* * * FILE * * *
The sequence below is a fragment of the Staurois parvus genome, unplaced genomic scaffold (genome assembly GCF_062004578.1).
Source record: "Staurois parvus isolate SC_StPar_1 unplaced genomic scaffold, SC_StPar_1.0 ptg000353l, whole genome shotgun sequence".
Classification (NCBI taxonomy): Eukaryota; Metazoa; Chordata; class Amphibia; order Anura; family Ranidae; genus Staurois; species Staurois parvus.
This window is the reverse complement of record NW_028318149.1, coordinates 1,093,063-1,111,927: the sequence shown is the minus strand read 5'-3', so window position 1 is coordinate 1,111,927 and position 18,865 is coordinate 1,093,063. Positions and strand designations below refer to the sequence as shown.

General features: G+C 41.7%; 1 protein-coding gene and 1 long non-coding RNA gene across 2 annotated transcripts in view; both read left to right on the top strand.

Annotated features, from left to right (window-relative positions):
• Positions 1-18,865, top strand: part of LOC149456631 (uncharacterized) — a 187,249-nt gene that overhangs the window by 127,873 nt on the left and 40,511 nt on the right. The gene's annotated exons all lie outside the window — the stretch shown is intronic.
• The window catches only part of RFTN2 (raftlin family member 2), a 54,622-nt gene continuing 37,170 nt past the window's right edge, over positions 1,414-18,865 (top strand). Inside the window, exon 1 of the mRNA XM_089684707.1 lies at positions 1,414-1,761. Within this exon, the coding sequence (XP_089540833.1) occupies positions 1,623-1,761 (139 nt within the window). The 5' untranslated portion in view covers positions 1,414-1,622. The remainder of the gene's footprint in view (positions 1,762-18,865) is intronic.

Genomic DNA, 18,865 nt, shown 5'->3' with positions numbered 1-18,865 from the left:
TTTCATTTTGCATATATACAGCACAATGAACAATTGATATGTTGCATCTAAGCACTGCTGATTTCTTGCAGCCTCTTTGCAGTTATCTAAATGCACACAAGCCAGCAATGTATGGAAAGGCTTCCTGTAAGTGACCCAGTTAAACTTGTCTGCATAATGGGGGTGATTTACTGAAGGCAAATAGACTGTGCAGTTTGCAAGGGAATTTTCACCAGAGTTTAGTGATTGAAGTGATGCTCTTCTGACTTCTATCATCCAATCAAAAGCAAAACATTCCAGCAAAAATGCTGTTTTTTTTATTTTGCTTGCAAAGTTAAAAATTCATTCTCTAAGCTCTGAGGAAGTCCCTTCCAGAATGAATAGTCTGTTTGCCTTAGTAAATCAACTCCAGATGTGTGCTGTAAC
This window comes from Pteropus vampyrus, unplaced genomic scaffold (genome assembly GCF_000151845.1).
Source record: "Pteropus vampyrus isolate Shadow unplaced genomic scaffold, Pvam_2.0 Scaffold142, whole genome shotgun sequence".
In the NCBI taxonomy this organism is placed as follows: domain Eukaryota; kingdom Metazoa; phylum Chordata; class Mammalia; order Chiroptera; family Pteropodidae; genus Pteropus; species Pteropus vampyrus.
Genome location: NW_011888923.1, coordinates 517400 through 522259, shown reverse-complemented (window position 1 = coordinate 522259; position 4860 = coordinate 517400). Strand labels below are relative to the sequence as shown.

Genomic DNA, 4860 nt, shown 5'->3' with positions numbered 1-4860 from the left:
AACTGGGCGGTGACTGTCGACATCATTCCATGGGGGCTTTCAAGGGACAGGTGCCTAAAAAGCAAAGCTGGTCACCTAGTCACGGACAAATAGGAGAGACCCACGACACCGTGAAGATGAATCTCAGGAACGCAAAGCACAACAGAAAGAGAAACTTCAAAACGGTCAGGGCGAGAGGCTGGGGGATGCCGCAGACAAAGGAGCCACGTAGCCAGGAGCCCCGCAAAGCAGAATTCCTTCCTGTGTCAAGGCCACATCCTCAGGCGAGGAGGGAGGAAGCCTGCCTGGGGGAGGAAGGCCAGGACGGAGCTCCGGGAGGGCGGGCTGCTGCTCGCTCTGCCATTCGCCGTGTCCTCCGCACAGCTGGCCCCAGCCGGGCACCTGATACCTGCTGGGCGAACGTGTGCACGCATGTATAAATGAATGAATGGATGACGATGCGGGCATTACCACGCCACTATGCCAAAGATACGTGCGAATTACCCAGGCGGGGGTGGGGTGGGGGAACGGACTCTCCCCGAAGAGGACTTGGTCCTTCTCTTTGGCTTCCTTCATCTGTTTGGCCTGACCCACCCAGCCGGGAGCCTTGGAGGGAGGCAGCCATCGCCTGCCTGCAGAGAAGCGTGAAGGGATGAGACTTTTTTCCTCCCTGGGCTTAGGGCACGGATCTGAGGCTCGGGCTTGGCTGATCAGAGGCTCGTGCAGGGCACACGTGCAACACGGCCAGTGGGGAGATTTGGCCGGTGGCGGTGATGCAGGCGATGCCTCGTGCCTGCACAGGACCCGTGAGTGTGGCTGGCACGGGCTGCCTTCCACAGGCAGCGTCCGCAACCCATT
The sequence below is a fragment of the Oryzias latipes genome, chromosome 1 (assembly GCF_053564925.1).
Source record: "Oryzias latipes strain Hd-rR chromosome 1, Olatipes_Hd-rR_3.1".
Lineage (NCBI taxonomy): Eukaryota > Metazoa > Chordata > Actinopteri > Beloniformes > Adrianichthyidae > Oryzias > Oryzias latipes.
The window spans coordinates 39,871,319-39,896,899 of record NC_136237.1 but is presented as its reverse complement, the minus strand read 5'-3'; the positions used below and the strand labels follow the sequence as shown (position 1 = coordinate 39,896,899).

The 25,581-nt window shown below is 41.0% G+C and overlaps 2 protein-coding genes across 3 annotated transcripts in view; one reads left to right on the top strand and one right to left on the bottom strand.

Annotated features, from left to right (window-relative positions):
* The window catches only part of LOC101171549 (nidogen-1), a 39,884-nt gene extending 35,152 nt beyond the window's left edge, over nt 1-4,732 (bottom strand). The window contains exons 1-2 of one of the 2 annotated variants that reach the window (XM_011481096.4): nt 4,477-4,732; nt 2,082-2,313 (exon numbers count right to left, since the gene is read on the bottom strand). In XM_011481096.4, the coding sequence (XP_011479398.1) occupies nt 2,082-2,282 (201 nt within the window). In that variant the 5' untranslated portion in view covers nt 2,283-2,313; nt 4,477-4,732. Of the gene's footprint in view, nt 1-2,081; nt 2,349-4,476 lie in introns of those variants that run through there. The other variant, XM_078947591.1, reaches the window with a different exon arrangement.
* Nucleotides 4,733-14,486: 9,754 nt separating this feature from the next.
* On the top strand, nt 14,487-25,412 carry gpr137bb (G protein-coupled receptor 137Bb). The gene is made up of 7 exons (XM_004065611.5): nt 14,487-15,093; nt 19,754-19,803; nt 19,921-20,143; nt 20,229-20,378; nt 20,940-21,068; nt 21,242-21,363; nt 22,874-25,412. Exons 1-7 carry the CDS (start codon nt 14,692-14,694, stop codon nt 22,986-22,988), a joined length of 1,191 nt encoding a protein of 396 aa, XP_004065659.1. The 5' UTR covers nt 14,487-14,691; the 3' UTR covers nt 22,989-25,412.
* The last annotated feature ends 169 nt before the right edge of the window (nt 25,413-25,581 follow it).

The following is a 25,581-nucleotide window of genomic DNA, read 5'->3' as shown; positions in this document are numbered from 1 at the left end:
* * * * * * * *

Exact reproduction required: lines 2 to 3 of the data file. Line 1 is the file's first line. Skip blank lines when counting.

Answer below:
Source record: "Staurois parvus isolate SC_StPar_1 unplaced genomic scaffold, SC_StPar_1.0 ptg000353l, whole genome shotgun sequence".
Classification (NCBI taxonomy): Eukaryota; Metazoa; Chordata; class Amphibia; order Anura; family Ranidae; genus Staurois; species Staurois parvus.